By Jonathan Eyer, Casey Wichman
Journal of Environmental Economics and Management 87
Water withdrawals for the energy sector are the largest use of fresh water in the United States. Using an econometric model of monthly plant-level electricity generation levels between 2001 and 2012, we estimate the effect of water scarcity on the US electricity fuel mix. We find that hydroelectric generation decreases substantially in response to drought, although this baseline generation is offset primarily by natural gas, depending on the geographic region. We provide empirical evidence that drought can increase emissions of CO2 and local pollutants. We quantify the social costs of water scarcity to be $330,000 per month for each plant that experiences a one-standard deviation increase in water scarcity (2015 dollars), a relationship that persists under future projections of water scarcity.
By Solomon Hsiang, Paulina Oliva, Reed Walker
Review of Environmental Economics and Policy, Volume 13, Issue 1
Most regulations designed to reduce environmental externalities impose costs on individuals and firms. A large and growing literature examines whether these costs are disproportionately borne by different sectors of the economy and/or across different groups of individuals. However, much less is known about how the environmental benefits created by these policies are distributed, which mirror the differences in environmental damages associated with existing environmental externalities. We review this burgeoning literature and develop a simple general framework for empirical analysis. We apply this framework to findings concerning the distributional impacts of environmental damages from air pollution, deforestation, and climate change and highlight priorities for future research. A recurring challenge to understanding the distributional effects of environmental damages is distinguishing between cases in which populations are exposed to different levels or changes in an environmental good and those in which an incremental change in the environment may have very different implications for some populations. In the latter case, it is often difficult to empirically identify the underlying sources of heterogeneity in marginal damages because damages may stem from nonlinear and/or heterogeneous damage functions. Nevertheless, understanding the determinants of heterogeneity in environmental benefits and damages is crucial for welfare analysis and policy design.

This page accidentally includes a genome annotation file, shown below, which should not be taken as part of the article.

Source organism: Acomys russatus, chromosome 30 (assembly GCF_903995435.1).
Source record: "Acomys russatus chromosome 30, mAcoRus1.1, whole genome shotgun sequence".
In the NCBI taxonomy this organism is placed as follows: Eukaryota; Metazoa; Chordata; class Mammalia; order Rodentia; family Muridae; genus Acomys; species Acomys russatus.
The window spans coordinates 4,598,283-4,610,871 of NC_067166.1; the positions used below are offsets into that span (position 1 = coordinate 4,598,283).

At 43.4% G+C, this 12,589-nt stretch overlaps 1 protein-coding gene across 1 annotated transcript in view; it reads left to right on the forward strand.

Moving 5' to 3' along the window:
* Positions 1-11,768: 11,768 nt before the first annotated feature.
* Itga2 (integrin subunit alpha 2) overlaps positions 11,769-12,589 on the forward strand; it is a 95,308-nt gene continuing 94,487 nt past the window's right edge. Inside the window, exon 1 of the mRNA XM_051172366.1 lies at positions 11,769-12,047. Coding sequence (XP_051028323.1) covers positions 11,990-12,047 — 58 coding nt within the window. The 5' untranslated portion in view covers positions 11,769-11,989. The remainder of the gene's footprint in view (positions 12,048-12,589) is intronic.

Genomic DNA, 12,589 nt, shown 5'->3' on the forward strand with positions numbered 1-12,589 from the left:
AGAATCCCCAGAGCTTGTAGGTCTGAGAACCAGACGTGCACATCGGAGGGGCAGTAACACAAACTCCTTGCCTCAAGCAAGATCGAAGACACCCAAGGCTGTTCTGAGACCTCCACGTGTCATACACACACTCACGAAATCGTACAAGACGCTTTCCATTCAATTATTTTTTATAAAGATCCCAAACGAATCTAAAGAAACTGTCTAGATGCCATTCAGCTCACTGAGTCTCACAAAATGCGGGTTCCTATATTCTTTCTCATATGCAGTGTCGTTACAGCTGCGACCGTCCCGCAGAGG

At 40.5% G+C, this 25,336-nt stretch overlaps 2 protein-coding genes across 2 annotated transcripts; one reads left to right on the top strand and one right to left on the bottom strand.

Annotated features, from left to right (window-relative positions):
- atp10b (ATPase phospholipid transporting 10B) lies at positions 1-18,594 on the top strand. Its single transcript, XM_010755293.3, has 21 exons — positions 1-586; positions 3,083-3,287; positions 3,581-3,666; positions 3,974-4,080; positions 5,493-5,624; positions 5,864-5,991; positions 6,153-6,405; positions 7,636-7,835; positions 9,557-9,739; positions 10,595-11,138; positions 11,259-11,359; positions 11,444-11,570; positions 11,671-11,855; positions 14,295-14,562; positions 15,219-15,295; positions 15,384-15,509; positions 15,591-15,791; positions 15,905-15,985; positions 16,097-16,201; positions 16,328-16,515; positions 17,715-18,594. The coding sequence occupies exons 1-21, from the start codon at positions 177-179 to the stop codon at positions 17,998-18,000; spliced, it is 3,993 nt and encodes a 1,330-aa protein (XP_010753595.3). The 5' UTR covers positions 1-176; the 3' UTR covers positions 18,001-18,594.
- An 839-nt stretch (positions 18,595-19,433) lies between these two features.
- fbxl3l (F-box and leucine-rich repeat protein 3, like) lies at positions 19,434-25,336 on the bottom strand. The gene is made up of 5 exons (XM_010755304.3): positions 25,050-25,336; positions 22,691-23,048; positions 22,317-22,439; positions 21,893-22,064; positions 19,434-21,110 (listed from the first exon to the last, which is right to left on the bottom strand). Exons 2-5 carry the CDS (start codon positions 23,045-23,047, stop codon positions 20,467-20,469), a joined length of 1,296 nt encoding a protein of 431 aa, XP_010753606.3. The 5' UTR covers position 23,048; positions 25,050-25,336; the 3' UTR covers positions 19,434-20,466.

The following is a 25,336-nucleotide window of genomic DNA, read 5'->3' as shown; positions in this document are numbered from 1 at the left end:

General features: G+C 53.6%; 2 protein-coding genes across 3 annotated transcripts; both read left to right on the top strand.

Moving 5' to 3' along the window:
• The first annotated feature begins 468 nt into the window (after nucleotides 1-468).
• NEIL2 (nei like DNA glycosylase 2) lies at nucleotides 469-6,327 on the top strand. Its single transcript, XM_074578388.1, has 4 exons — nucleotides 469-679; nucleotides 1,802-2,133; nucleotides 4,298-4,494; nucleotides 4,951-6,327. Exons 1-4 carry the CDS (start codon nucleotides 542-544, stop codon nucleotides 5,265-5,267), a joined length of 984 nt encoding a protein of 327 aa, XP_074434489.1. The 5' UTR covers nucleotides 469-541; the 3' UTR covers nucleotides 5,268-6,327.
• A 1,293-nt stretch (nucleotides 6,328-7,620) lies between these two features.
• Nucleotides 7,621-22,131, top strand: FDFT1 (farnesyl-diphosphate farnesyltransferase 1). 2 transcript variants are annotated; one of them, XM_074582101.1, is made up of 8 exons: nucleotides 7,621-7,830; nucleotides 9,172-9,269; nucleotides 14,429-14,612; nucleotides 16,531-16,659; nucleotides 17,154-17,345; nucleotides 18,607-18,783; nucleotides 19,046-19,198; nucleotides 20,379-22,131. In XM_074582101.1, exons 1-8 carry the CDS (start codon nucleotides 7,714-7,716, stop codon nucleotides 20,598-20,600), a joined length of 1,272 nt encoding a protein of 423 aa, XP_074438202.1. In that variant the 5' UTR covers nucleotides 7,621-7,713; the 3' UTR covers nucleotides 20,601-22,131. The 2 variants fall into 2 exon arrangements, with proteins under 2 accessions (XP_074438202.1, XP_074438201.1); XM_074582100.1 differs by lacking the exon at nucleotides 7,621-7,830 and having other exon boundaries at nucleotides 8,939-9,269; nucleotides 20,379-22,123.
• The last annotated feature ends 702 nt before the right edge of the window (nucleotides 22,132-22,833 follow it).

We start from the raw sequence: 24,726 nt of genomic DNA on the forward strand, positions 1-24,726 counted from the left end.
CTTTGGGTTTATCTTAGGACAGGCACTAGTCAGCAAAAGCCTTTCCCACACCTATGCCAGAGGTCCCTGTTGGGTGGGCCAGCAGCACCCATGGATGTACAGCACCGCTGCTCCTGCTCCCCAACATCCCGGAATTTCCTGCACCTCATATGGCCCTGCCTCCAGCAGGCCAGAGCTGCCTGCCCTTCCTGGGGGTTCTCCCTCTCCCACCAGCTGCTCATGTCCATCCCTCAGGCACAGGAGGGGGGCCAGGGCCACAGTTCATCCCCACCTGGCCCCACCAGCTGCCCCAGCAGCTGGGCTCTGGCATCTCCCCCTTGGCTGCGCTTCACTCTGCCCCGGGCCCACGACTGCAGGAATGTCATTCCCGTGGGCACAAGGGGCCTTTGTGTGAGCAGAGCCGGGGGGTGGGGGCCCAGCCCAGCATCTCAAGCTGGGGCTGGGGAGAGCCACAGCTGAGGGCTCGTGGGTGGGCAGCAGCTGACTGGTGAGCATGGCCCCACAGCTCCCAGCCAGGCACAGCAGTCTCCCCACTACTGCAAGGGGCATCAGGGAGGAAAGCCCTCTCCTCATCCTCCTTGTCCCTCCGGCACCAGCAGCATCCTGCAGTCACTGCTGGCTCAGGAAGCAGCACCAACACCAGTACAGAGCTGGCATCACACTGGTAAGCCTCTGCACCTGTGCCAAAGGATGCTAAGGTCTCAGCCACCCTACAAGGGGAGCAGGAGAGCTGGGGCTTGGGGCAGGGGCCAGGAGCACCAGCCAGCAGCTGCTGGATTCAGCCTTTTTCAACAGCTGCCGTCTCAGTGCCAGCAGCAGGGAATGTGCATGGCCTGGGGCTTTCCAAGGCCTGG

By Gale M. Sinatra
Educational and Developmental Psychologist
The climate crisis is the defining issue of our time. Educational and developmental psychologists can make clear and important contributions to addressing this existential threat. The articles in the Climate Crisis Special Issue take on the issue of climate change from multiple angles, with varied populations, using different research methods and theoretical frameworks. The special issue makes clear the important role psychologists have to play in addressing the climate crisis.
By Gale M. Sinatra
Journal of Educational Psychology
Texts presenting novel numerical data can shift learners’ attitudes and conceptions about controversial science topics. However, little is known about the mechanisms underlying this conceptual change. The purpose of this study was to investigate two potential mechanisms that underlie learning from novel data: numerical estimation skills and epistemic cognition. This research investigated combinations of two treatments—a numerical estimation and epistemic cognition intervention—that were designed to enhance people’s ability to make sense of key numbers about climate change when integrated into an existing intervention. Results indicated that undergraduate students (N = 516) who engaged with climate change data held fewer misconceptions compared with a group that read an expository text, though their judgments of climate change plausibility were similar. Results also showed that the two modifications to the central intervention did not have statistically significant effects on knowledge or plausibility when compared with the unmodified intervention. However, we found that individuals’ openness to reason with and integrate new evidence significantly moderated the knowledge effects of the intervention when the intervention was supplemented with both modifications. These findings provide emerging evidence that, among those who are open to reason with new evidence, supporting mathematical reasoning skills and reflection on discrepant information can enhance conceptual change in science.
By Doug Lombardi, Gale M.Sinatra, E. Michael Nussbaum
Learning and Instruction, 27
Plausibility is a central but under-examined topic in conceptual change research. Climate change is an important socio-scientific topic; however, many view human-induced climate change as implausible. When learning about climate change, students need to make plausibility judgments but they may not be sufficiently critical or reflective. The purpose of this study was to examine how students’ plausibility judgments and knowledge about human-induced climate change transform during instruction promoting critical evaluation. The results revealed that treatment group participants who engaged in critical evaluation experienced a significant shift in their plausibility judgments toward the scientifically accepted model of human-induced climate change. This shift was accompanied by significant conceptual change postinstruction that was maintained after a six-month delay. A comparison group who experienced a climate change activity that is part of their normal curriculum did not experience statistically significant changes.